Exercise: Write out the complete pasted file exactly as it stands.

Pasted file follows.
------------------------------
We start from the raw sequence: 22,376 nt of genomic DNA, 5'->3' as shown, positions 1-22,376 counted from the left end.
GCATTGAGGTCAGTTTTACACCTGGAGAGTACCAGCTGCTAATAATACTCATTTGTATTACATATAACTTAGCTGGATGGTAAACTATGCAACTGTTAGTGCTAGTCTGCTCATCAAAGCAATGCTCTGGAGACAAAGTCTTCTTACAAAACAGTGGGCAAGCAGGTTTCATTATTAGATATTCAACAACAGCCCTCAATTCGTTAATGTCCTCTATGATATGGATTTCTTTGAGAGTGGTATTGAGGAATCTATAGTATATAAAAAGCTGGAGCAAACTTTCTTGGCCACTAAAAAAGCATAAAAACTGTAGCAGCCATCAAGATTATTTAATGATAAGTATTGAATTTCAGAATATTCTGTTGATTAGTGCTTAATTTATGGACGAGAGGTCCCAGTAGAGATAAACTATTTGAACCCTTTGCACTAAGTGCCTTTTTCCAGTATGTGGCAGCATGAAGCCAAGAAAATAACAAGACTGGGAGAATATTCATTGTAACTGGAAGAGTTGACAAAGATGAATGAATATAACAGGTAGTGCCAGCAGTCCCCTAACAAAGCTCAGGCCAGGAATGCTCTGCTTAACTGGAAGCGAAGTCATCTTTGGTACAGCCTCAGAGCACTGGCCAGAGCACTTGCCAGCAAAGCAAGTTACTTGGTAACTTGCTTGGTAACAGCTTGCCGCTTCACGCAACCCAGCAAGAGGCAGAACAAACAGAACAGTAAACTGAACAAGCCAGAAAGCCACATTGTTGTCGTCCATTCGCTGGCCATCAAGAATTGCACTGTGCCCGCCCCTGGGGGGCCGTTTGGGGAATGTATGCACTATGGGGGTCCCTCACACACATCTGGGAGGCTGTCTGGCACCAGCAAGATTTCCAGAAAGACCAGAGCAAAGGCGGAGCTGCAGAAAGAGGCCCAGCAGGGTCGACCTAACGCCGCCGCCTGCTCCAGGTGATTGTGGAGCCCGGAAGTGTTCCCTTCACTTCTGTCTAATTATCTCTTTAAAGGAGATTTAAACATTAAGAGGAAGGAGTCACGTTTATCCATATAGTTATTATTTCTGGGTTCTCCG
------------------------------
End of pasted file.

We start from the raw sequence: 22,376 nt of genomic DNA, 5'->3' as shown, positions 1-22,376 counted from the left end.
GCATTGAGGTCAGTTTTACACCTGGAGAGTACCAGCTGCTAATAATACTCATTTGTATTACATATAACTTAGCTGGATGGTAAACTATGCAACTGTTAGTGCTAGTCTGCTCATCAAAGCAATGCTCTGGAGACAAAGTCTTCTTACAAAACAGTGGGCAAGCAGGTTTCATTATTAGATATTCAACAACAGCCCTCAATTCGTTAATGTCCTCTATGATATGGATTTCTTTGAGAGTGGTATTGAGGAATCTATAGTATATAAAAAGCTGGAGCAAACTTTCTTGGCCACTAAAAAAGCATAAAAACTGTAGCAGCCATCAAGATTATTTAATGATAAGTATTGAATTTCAGAATATTCTGTTGATTAGTGCTTAATTTATGGACGAGAGGTCCCAGTAGAGATAAACTATTTGAACCCTTTGCACTAAGTGCCTTTTTCCAGTATGTGGCAGCATGAAGCCAAGAAAATAACAAGACTGGGAGAATATTCATTGTAACTGGAAGAGTTGACAAAGATGAATGAATATAACAGGTAGTGCCAGCAGTCCCCTAACAAAGCTCAGGCCAGGAATGCTCTGCTTAACTGGAAGCGAAGTCATCTTTGGTACAGCCTCAGAGCACTGGCCAGAGCACTTGCCAGCAAAGCAAGTTACTTGGTAACTTGCTTGGTAACAGCTTGCCGCTTCACGCAACCCAGCAAGAGGCAGAACAAACAGAACAGTAAACTGAACAAGCCAGAAAGCCACATTGTTGTCGTCCATTCGCTGGCCATCAAGAATTGCACTGTGCCCGCCCCTGGGGGGCCGTTTGGGGAATGTATGCACTATGGGGGTCCCTCACACACATCTGGGAGGCTGTCTGGCACCAGCAAGATTTCCAGAAAGACCAGAGCAAAGGCGGAGCTGCAGAAAGAGGCCCAGCAGGGTCGACCTAACGCCGCCGCCTGCTCCAGGTGATTGTGGAGCCCGGAAGTGTTCCCTTCACTTCTGTCTAATTATCTCTTTAAAGGAGATTTAAACATTAAGAGGAAGGAGTCACGTTTATCCATATAGTTATTATTTCTGGGTTCTCCG